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Hematology

Hematology Lessons Best Lab: What is Cell-Free DNA?

What is Cell-Free DNA?

Recent medical breakthroughs in the early 2000s have discovered cell-free DNA as a new diagnostic marker in the circulating blood in humans. As the name implies, cell-free indicates DNA that are found freely in the blood without a nucleus, as DNA is usually found in a cell enclosed in a nucleus. Though cell-free DNA can also be found in the circulatory system of healthy individuals, their concentrations are at very low to negligible concentrations. However studies have found that the concentrations in cancer patients can reach high levels to substantiate diagnostic significance. With numerous studies conducted, it is now a well recognized fact that tumour DNA is liberated into the circulatory system during necrosis and apoptosis.

Furthermore the diagnostic significance of this cell-free DNA is not limited to just cancer patients; as other medical conditions such as graft rejection, stroke, trauma and burns where cellular damage is present, have similar observations too.

Medical and Diagnostic Significance of Cell-Free DNA

Cell-Free DNA can be excreted into the blood stream by both normal and tumour cells usually through either necrosis and/or apoptosis.

Apoptosis is a highly regulated process to “remove” cells that have reached their senescence stage and are replaced by new functionally healthy cells to prevent “over-population” of cells. In an average adult, between 50 and 70 billion cells reach senescence each day and undergo apoptosis. Apoptosis in normal tissues consequentially cleaves DNA into small 185-200bp fragments.

Tumour cells usually undergo necrosis which is an uncontrolled cell death resulting in loss of cell membrane integrity, resulting in the release of DNA fragments in various sizes and can be longer than 200bp.

Early detection has always been a focal point to improve cancer cure rates. Hence there is an increase in interest in looking for assays that can detect Cell-Free DNAthat correlates with specific cancer cells.

Image 1: In normal circumstances, DNA is usually enclosed in a nucleus in cells. However during apoptosis, both normal and tumour cells will release DNA fragments into the blood stream. The presence of these free circulating DNA can be of diagnostic values if the right assays are created to detect or identify the DNA sequence.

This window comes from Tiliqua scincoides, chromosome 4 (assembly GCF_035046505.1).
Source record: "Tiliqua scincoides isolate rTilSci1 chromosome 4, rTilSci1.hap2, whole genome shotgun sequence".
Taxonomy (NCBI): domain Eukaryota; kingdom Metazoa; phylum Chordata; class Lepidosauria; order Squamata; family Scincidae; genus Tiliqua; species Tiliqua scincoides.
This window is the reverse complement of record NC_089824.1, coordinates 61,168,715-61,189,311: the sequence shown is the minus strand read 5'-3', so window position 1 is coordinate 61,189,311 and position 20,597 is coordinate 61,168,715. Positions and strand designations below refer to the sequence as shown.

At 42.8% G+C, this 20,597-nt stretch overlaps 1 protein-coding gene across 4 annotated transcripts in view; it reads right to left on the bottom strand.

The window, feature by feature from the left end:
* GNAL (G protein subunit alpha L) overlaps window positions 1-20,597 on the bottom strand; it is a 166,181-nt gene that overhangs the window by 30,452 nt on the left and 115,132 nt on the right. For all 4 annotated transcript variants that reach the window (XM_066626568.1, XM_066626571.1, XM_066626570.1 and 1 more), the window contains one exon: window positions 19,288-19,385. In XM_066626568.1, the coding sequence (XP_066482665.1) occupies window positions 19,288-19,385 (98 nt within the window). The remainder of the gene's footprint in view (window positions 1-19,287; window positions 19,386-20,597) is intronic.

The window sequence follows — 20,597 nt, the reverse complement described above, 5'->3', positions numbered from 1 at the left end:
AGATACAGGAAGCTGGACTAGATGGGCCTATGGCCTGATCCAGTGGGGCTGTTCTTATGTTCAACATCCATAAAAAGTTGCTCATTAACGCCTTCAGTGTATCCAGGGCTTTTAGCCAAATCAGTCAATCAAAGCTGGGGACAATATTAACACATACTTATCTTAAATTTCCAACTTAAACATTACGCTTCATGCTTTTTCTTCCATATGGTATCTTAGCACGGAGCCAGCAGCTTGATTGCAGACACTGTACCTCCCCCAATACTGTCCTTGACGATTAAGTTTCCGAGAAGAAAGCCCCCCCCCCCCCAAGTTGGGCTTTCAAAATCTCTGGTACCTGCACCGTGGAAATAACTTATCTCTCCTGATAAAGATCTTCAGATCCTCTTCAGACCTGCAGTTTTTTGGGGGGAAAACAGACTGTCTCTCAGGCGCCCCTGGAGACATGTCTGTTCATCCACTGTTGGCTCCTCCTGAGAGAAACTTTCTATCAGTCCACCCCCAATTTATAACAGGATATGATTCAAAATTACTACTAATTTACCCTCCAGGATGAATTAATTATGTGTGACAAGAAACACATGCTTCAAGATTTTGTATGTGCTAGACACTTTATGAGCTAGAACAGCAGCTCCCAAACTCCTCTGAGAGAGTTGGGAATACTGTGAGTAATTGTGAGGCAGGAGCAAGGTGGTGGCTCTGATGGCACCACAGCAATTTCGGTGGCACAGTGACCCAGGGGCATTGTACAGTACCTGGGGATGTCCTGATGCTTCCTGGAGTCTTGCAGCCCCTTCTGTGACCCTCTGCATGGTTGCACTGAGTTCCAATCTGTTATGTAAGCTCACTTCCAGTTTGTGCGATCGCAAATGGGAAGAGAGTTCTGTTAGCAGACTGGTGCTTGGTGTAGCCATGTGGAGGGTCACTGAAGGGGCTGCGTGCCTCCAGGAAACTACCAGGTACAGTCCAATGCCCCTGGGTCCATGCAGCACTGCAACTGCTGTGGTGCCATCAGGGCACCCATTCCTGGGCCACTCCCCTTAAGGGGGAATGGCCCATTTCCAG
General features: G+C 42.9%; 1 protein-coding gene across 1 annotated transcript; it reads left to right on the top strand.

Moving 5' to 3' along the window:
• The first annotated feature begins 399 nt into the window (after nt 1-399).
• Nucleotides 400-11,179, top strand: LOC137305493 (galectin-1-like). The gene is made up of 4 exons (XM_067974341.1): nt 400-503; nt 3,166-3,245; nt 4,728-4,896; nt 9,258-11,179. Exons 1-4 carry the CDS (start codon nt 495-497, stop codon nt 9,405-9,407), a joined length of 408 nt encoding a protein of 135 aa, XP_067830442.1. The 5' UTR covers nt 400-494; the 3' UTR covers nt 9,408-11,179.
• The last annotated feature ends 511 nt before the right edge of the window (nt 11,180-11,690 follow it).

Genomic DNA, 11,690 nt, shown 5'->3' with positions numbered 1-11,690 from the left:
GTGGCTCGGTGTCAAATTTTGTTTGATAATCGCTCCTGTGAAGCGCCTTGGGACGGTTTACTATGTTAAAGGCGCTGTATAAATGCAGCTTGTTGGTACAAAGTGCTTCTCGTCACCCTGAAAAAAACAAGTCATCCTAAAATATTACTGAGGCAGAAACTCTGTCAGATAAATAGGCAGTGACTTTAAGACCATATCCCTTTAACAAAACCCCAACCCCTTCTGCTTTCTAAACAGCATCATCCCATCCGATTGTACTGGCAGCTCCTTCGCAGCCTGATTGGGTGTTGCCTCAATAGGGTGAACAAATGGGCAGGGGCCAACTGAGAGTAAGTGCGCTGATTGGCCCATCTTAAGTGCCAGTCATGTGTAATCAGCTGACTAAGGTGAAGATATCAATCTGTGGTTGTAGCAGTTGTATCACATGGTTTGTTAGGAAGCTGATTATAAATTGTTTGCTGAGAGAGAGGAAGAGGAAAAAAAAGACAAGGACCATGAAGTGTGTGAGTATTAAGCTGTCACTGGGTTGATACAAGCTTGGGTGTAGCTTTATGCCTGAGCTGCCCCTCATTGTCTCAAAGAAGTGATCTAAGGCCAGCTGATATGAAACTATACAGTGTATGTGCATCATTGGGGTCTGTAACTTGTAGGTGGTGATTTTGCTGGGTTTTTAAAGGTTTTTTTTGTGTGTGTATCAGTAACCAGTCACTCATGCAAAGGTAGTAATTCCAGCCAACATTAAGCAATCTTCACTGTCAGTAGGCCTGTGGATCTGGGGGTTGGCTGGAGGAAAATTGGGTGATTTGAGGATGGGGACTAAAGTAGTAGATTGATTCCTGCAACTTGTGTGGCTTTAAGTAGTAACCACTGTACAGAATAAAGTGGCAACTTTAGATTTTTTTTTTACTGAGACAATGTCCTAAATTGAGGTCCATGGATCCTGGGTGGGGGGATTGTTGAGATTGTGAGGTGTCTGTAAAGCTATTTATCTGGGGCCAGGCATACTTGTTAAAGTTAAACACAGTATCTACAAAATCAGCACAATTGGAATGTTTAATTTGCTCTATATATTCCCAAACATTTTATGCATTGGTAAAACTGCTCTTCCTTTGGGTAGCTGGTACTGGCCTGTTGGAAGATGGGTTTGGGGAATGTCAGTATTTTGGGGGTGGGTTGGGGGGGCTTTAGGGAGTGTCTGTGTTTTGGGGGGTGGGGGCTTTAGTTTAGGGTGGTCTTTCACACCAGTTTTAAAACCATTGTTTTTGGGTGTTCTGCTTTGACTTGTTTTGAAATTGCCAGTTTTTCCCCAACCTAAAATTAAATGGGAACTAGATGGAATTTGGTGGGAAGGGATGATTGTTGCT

Streck Cell-Free DNA BCT

Previously, there are some major challenges to overcome before any research can be done on the cell-free DNA. This is mainly due to lysis of cells found in the blood, especially from leukocytes as these cells contain their individual genomic DNA. These cells are susceptible to losing their cellular genomic DNA into the plasma during blood processing, storage and shipping leading to contamination of the cell-free DNA of interest in the plasma. Furthermore, traditional cell-stabilising reagents such as formaldehyde and glutaraldehyde have the potential to damage the double helical structure of DNA.
Streck came out with a specialized blood collection tube that eliminates the aforementioned challenges. This Streck Cell-Free DNA BCT is a 10ml draw tube that contains K EDTA as anti-coagulant to allow plasma to be collected upon centrifugation. The signature feature of this product is the stabilising agent; a formaldehyde-free patented preservative that stabilises the blood cells, eliminating the possible contamination of genomic DNA from the leukocytes and most importantly maintain the cell-free DNA structures without interference in the downstream PCR testing.
Image 2: Streck Cell-Free DNA is a specialized vacutainer tube that can be used for direct blood draw. This tube can contains the necessary reagents that can allow immediate extraction of plasma after centrifuging.

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